As the United States nears their official involvement in World War II, Ensign Jim Avery begins his duties as a junior officer on board the USS Atwood. Jim is excited and proud to help escort British ships across the Atlantic. And his time spent ashore is delightfully spent escorting an old friend, Mary Stirling, around Boston.
Mary’s position as a secretary for a higher-up in the Boston Navy Yard allows her to be right where she wants to be: doing important work for her country while remaining out of the spotlight. When sabotage is suspected on board the Atwood, Mary’s ability to blend into the background becomes crucial to the investigation.
As Mary and Jim work together to determine just who is behind the trouble in the Navy Yard, they each discover that the friendship they share might be turning into more.
Through Waters Deep is the first in a new series – “Waves of Freedom” – by Sarah Sundin.
I have been waiting for this new series from Sarah Sundin for a long time, and I was excited to get started on it! I’m actually not too fond of World War II-era stories, and I usually avoid them – except for those by Ms. Sundin. She has the ability to portray the atrocities of World War II in a way that shows strength during the battle as well as hope for the future.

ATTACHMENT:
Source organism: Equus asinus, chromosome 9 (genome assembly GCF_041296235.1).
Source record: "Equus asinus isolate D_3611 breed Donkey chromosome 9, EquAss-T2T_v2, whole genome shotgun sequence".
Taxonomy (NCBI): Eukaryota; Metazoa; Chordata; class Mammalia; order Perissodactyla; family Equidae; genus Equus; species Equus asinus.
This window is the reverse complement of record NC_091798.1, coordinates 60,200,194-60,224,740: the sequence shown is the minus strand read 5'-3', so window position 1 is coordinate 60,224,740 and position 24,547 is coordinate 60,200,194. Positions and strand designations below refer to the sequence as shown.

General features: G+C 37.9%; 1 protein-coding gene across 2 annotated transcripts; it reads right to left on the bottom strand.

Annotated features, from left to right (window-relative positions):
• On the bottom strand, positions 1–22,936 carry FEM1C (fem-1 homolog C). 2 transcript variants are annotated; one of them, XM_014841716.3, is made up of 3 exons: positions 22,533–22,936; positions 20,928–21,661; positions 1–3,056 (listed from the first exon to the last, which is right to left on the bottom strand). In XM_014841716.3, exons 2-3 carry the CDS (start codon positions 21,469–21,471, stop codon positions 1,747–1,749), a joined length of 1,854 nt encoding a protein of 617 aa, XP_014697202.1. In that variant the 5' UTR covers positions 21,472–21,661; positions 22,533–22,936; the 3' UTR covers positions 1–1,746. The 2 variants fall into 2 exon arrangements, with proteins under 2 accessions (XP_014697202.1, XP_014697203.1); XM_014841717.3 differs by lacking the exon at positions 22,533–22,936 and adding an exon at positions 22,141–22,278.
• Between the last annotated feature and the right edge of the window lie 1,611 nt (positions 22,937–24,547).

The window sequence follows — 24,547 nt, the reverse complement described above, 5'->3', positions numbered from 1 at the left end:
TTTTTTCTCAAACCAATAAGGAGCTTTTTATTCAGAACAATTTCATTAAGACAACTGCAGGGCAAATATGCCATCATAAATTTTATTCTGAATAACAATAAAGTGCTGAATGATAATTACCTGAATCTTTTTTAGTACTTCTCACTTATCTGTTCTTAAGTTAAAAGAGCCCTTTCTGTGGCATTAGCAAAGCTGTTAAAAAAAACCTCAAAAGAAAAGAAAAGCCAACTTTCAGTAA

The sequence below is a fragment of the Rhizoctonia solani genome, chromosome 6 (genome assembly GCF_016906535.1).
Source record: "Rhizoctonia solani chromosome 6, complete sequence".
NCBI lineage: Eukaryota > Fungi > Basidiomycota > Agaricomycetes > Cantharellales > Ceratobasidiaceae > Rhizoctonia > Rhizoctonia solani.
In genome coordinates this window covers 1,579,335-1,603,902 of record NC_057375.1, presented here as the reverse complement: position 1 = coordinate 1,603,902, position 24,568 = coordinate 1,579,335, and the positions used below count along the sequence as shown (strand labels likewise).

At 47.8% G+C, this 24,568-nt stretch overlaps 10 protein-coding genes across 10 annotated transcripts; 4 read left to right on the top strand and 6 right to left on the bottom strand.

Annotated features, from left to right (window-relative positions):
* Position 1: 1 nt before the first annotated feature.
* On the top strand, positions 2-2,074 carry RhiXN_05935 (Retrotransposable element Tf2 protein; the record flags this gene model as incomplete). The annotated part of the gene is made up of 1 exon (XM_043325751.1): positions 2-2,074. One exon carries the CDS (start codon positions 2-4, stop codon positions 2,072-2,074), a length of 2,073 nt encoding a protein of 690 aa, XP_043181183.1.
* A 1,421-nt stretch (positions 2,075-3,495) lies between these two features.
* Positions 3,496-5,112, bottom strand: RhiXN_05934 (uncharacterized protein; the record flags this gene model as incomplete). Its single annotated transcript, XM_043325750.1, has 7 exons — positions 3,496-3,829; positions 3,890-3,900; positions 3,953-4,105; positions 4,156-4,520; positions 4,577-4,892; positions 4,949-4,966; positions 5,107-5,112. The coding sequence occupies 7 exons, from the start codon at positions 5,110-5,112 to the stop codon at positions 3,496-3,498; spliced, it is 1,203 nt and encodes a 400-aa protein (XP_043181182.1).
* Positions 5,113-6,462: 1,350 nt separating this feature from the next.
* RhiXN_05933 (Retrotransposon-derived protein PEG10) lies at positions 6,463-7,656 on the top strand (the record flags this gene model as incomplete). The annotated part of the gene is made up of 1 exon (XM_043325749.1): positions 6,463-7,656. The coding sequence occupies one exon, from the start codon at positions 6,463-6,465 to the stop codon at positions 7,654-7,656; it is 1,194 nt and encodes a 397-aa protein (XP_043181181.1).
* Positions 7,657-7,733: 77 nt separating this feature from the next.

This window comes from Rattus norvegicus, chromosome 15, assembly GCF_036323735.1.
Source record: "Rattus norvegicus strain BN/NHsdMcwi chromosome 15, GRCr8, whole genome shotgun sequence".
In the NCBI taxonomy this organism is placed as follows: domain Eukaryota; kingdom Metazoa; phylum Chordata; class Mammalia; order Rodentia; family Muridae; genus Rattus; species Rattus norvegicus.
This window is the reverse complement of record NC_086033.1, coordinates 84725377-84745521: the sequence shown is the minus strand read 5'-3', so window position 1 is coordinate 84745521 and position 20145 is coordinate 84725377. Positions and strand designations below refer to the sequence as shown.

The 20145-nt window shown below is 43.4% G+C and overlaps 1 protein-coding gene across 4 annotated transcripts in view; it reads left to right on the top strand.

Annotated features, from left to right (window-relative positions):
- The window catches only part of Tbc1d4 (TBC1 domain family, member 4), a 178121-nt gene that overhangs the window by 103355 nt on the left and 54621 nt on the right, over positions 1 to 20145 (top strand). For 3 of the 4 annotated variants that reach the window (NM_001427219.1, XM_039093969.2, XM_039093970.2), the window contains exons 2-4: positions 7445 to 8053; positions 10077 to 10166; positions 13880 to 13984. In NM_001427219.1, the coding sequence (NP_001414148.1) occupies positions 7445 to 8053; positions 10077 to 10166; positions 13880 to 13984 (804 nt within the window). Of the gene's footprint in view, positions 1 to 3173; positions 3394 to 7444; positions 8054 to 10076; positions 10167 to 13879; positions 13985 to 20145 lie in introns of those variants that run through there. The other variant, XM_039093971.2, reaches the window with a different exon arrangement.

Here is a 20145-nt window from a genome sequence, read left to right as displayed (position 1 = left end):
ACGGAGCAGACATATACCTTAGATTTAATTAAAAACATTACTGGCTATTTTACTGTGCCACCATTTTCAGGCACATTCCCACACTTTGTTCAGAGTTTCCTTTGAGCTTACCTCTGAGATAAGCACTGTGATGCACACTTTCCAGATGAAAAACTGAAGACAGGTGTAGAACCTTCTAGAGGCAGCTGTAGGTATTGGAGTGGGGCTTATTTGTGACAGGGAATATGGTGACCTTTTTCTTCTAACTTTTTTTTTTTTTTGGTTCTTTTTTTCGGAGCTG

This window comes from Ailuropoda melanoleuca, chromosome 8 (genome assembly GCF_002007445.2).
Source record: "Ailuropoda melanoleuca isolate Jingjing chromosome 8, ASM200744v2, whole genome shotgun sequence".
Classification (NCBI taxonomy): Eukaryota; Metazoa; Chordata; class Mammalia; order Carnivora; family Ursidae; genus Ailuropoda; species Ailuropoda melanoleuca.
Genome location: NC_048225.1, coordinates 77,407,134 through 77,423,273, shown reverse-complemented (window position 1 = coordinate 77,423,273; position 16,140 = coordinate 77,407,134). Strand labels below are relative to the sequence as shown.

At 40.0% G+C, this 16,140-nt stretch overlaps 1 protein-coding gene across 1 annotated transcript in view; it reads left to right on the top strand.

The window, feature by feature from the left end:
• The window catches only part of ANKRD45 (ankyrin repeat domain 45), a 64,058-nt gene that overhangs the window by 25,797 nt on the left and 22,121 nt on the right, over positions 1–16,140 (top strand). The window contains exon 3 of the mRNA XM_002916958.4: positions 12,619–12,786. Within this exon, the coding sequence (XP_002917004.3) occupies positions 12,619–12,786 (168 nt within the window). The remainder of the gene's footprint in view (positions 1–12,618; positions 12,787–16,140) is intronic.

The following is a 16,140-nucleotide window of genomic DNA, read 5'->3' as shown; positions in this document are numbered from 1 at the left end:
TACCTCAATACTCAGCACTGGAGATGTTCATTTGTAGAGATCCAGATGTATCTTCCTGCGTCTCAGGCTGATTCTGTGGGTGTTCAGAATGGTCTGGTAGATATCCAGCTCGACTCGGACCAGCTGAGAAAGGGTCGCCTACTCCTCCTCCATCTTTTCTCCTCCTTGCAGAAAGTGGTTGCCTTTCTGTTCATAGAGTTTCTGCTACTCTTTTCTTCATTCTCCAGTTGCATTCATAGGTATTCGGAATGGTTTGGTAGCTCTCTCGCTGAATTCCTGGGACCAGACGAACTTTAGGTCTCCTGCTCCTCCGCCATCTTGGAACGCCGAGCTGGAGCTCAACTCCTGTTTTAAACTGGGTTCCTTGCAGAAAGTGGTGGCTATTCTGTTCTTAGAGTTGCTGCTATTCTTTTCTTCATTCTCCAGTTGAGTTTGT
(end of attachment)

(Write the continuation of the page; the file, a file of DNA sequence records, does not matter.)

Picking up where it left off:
When I first started reading this novel, I enjoyed the characters of Jim and Mary right away.
When I first started reading this novel, I enjoyed the characters of Jim and Mary right away. Over the course of the story, I got to know them well, and I would even go so far as to say they are among my favorite characters from Ms. Sundin’s books. As someone who also does not like to be in the spotlight, I very much related to Mary and her struggles. Jim was also a likeable guy, even though I kept wanting him to be a bit more aggressive (not in a bad way) as to where his relationship with Mary was going. I really enjoyed the banter between them and the way that their friendship eventually turned into more (which is how it happened between my husband and me back in the day)!
As for the other characters, there were a lot of them. Because this novel centered mostly on a mystery at the Boston Navy Yard, suspects were just coming out of the woodwork. At the beginning, these many secondary characters were a bit hard to keep straight, but as I kept reading, things fell more into place, and the sabotage aspect of the plot lent a great deal to the overall story. Sometimes the naval jargon in this novel got confusing, but I did appreciate the research and the attention to detail.
At the beginning, these many secondary characters were a bit hard to keep straight, but as I kept reading, things fell more into place, and the sabotage aspect of the plot lent a great deal to the overall story.